The significant influence of tumor histology on the LTP rate is difficult to interpret. De Baere et al. (28) demonstrated in a study involving radiofrequency ablations of 1037 lung metastases that rectal carcinoma metastases were associated with a higher LTP (30.7%). Colon carcinomas (16.2%), kidney carcinomas (25.1%), sarcomas (8.3%), and other metastases(16.4%) all had smaller LTP rates (28). In our study, the LTP rates after the LF ablations were higher for colorectal carcinoma (50%) and breast carcinoma (55.5%) than for other tumor types (Table 1). When both groups were pooled, only colorectal metastases were significantly associated with higher LTP rates. Although, as shown by de Baere et al. (28), some tumor types might lead to higher LTP rates, the number of patients in our study was small and as such, these results should be interpreted with caution.

At similar median follow-up times (13.8 vs. 11.7 months), the LF ablations showed more LTP than the HF ablations (36.3% vs. 12.8%). The difference between the survival curves of the two groups was significant and this is most likely a consequence of the larger ablation margins obtained with the HF system. In other studies, LTP rates after MWA range between 21% and 33% (3, 9, 10, 29-31) which are lower than the rates for the LF system, but higher than the rates for the HF system.

As it is a retrospective nonrandomized study, based on groups that were treated at different time periods, the present work has some limitations. Therefore, factors such as differences in operator experience or systemic chemotherapy that could have influenced the LTP rate could not be accounted for. Another limitation is the fact that the LTPs were identified only according to imaging features without histologic or PET-CT confirmation and that a few LTPs might have been missed due to shorter follow-up times in some patients. The ablation of smaller tumors with the LF system during the one year when both devices were in use could be in favor of this system, but the overall tumor size was not significantly different between the two groups.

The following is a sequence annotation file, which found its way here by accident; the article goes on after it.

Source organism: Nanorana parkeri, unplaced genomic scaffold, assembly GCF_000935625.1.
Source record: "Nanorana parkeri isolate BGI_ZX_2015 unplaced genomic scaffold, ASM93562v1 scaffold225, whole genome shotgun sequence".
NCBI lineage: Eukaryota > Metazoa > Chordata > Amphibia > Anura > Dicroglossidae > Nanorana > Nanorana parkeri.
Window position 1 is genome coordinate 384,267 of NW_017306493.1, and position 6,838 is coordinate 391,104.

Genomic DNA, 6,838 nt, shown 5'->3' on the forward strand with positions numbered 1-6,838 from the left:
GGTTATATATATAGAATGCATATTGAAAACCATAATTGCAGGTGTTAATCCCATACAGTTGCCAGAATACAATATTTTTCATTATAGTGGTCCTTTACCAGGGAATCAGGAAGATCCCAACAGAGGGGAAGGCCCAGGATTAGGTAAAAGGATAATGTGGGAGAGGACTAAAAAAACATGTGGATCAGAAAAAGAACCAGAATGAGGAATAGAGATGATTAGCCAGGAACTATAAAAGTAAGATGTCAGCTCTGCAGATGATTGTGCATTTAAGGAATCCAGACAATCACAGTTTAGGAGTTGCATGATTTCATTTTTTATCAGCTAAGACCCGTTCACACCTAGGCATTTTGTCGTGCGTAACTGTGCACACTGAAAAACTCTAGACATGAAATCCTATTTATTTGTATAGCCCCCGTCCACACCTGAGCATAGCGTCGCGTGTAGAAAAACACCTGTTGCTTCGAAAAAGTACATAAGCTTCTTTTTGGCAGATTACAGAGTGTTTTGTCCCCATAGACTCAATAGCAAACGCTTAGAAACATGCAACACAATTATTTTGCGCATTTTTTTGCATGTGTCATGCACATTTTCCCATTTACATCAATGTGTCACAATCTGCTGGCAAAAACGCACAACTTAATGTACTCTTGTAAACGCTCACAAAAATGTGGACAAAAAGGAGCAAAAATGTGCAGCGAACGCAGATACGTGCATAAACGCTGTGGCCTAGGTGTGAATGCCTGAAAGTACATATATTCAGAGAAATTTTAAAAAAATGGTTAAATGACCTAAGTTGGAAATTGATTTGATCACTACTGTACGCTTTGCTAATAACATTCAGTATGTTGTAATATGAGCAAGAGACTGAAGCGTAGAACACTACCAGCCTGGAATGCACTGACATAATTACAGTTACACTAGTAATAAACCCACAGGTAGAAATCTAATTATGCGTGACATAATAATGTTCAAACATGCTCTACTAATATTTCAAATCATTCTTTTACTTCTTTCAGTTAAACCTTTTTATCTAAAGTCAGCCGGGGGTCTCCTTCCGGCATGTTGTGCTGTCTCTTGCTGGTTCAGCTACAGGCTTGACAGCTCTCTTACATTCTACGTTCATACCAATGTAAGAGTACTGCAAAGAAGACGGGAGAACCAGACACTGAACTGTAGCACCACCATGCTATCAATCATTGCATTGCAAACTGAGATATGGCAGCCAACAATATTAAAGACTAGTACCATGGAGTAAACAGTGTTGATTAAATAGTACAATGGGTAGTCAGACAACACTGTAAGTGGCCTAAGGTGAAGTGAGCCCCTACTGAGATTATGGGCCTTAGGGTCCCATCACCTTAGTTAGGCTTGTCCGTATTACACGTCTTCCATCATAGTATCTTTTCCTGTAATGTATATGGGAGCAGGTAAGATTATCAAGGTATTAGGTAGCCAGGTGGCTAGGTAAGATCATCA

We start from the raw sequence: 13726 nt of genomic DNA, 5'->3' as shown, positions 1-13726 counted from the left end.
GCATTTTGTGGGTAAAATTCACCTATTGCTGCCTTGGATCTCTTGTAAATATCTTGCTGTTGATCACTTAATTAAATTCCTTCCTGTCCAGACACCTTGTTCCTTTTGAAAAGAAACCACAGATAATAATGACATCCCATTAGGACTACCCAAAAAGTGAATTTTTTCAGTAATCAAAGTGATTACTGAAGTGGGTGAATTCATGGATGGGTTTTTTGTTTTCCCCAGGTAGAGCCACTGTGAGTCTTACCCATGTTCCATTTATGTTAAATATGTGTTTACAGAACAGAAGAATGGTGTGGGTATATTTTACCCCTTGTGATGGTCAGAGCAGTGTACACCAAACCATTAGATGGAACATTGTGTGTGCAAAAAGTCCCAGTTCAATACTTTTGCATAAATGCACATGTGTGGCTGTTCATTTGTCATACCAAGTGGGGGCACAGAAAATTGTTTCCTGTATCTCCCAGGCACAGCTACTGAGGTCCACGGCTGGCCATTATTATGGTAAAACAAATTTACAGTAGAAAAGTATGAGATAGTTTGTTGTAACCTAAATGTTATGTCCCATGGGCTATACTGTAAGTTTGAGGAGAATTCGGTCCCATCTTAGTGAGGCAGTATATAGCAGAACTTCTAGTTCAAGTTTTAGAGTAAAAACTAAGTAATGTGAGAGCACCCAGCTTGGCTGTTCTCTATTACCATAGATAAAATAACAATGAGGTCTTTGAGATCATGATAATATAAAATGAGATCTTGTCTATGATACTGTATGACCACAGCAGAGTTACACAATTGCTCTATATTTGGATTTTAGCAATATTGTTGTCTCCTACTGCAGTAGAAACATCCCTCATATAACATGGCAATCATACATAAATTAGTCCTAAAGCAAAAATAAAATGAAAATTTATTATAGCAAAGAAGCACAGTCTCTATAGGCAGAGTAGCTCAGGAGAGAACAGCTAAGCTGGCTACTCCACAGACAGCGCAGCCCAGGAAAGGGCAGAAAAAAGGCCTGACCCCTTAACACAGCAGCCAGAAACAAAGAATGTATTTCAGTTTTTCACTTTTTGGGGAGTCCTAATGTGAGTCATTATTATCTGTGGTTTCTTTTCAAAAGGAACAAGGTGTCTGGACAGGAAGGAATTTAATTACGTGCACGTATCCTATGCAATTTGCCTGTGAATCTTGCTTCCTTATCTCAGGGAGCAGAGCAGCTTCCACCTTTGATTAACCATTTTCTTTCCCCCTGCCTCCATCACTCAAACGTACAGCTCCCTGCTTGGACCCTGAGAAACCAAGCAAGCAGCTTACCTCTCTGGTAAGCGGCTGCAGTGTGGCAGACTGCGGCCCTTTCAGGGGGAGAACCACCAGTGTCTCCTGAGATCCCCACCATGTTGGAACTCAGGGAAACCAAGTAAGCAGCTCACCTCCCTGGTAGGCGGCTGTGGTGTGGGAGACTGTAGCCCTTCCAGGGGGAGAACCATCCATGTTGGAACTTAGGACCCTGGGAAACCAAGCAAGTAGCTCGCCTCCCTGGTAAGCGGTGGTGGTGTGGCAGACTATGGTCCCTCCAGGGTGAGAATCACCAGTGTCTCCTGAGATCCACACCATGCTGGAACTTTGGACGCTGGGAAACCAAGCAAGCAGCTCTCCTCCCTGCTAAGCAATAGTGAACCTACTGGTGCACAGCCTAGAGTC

In conclusion, HF system provides larger ablation zones and more encompassing ablation margins compared with the LF system. This is likely the reason for the fewer LTPs noticed after the HF ablations, as the ablation margin was significantly associated with LTP. However, further randomized studies are required to confirm these differences and their impact on the overall survival of the patients.

Conflict of interest disclosure

The authors declared no conflicts of interest.


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Thomas J. Vogl (*)

Andrei Roman (*)

Nour-Eldin A. Nour-Eldin

Wolfgang Hohenforst-Schmidt

Iliana Bednarova

Benjamin Kaltenbach

From the Department of Diagnostic and Interventional Radiology (T.J.V., A.R. [??], N-E.A.N-E., I.B., B.K.), University Hospital Frankfurt am Main, Frankfurt am Main, Germany; Department of Radiology (A.R.), Iuliu Hatieganu University of Medicine and Pharmacy, Cluj-Napoca, Romania; Department of Diagnostic and Interventional Radiology (N-E.A.N-E.), Cairo University Hospital, Cairo, Egypt; Medical Clinic I (W.H-S.), "Fuerth" Hospital, University of Erlangen, Fuerth, Germany; Institute of Diagnostic Radiology (I.B.), Department of Biological and Medical Sciences, University of Udine, Udine, Italy.

The ORCID iDs of the authors: T.J.V. 0000-0001-5218-1075; A.R. 0000-0001-5340-5325; N-E.A.N-E. 0000-0002-7590-1685; W.H-S. 0000-0002-2919-0632; I.B. 0000-0002-7687-0964; B.K. 0000-0002-6429-3274.

(*) Thomas J. Vogl and Andrei Roman contributed equally to this work.

Received 20 February 2017; revision requested 11 May 2017; last revision received 2 October 2017; accepted 20 October 2017.

DOI 10.5152/dir.2018.17017

Main points